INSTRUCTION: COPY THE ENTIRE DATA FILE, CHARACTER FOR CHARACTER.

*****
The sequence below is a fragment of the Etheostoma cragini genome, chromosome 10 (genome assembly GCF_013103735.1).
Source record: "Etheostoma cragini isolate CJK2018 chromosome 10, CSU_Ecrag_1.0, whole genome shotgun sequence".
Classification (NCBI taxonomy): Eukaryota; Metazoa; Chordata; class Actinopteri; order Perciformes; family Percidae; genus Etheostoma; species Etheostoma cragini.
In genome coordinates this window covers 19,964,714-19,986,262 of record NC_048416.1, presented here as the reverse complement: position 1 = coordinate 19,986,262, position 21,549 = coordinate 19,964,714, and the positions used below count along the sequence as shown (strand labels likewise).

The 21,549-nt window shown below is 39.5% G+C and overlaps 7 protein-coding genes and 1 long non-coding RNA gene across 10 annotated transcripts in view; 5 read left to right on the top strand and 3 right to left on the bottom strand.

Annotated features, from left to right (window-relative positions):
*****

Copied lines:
The sequence below is a fragment of the Etheostoma cragini genome, chromosome 10 (genome assembly GCF_013103735.1).
Source record: "Etheostoma cragini isolate CJK2018 chromosome 10, CSU_Ecrag_1.0, whole genome shotgun sequence".
Classification (NCBI taxonomy): Eukaryota; Metazoa; Chordata; class Actinopteri; order Perciformes; family Percidae; genus Etheostoma; species Etheostoma cragini.
In genome coordinates this window covers 19,964,714-19,986,262 of record NC_048416.1, presented here as the reverse complement: position 1 = coordinate 19,986,262, position 21,549 = coordinate 19,964,714, and the positions used below count along the sequence as shown (strand labels likewise).

The 21,549-nt window shown below is 39.5% G+C and overlaps 7 protein-coding genes and 1 long non-coding RNA gene across 10 annotated transcripts in view; 5 read left to right on the top strand and 3 right to left on the bottom strand.

Annotated features, from left to right (window-relative positions):